TEXT FROM THE HINDU FEBRUARY 25 2015
This is unfortunate because the nutrition situation in India remains critical. Very few countries if any, had higher levels of child undernourishment in 2005-6, the last time India collected reliable nutrition statistics at the national level (under the third National Family Health Survey). What happened since then is hard to tell. Some surveys, including a government-sponsored UNICEF survey, suggest significant improvement. Others, notably the second India Human Development Survey, point to very limited progress. This statistical fog, largely due to the failure of the fourth National Family Health Survey, does not help matters. What is clear is that even if substantial progress took place since 2005-6, undernutrition levels in India remain higher than almost anywhere else in the world.
It is no one’s claim that the NFSA is an adequate answer to this problem. The Act has serious flaws, and leaves out some important requirements of good nutrition (e.g. sanitation). Still, effective implementation of NFSA would make an important contribution to food security and improved nutrition. Recent experience shows that a well-functioning PDS makes a big difference to people who live on the margin of subsistence. The Act is also an opportunity to strengthen valuable child nutrition programmes such as school meals and the Integrated Child Development Services.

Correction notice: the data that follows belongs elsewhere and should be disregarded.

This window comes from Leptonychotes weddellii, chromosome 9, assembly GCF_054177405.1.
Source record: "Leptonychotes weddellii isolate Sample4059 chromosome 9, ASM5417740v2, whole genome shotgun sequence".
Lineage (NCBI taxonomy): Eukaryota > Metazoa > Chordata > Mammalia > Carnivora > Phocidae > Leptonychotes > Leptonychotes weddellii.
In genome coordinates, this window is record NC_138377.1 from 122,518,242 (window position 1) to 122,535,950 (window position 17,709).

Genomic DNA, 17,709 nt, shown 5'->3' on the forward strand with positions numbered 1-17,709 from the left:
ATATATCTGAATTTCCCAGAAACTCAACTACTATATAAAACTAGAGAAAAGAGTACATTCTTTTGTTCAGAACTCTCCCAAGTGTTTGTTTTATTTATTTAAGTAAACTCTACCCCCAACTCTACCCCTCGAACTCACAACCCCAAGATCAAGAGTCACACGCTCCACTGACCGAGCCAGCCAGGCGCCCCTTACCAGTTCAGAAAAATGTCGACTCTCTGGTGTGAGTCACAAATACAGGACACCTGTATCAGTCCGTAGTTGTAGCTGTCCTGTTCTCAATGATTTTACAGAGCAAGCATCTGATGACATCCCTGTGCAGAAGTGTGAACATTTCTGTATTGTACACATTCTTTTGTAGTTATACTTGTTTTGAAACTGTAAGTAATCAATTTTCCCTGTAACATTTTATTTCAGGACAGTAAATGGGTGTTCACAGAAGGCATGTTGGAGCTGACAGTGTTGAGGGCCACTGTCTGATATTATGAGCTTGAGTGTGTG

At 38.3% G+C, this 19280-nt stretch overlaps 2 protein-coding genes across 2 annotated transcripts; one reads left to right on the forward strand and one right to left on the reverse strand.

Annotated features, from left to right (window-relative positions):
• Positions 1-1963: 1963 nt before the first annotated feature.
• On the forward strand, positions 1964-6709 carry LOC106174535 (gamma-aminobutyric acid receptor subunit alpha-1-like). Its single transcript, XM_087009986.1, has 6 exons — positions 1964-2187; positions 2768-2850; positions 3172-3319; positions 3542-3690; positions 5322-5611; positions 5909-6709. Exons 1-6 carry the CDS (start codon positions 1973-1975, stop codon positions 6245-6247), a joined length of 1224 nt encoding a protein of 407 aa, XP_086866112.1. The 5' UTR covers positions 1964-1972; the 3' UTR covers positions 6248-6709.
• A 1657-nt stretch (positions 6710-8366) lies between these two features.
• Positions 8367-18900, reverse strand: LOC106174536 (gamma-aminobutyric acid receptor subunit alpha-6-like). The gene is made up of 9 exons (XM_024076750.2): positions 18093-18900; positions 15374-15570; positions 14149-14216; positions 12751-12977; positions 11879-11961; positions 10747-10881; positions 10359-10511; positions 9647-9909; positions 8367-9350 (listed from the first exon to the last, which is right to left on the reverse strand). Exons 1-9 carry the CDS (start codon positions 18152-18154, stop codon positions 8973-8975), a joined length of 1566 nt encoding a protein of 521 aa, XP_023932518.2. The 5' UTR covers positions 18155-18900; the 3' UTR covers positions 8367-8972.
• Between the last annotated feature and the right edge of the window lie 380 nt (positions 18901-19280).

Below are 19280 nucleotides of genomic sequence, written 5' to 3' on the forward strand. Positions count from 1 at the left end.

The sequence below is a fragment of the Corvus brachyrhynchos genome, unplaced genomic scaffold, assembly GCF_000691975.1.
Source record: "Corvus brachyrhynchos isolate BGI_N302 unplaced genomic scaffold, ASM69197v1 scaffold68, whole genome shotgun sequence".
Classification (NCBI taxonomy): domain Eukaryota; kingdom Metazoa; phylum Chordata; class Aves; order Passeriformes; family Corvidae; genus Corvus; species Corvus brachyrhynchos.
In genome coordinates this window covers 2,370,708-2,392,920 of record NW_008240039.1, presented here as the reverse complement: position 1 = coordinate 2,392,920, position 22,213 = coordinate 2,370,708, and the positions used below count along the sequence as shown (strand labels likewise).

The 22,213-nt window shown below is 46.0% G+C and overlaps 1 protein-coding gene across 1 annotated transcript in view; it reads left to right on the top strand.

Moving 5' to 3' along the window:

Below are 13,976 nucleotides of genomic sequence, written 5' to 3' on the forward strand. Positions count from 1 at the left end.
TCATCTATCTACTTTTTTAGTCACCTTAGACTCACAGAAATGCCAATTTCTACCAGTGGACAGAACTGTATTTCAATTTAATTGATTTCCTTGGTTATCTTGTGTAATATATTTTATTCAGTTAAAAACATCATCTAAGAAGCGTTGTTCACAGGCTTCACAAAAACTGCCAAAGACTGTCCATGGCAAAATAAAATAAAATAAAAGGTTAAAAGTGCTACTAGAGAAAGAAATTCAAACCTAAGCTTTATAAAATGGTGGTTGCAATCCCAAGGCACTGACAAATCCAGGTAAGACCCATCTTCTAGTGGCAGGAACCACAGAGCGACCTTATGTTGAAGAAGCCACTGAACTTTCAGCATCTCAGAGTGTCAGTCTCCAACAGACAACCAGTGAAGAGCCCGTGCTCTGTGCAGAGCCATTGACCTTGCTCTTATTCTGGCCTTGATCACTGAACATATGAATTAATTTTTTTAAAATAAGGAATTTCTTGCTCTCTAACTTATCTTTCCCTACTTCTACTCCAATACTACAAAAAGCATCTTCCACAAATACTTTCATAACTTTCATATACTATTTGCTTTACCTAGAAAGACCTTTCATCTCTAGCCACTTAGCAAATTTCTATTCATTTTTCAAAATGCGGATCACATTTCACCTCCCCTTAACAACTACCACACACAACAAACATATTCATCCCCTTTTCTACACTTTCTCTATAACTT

Central and State governments are jointly responsible for the tardy implementation of the Act. In some respects, the blame clearly lies with the Central government. For instance, ever since July…continue reading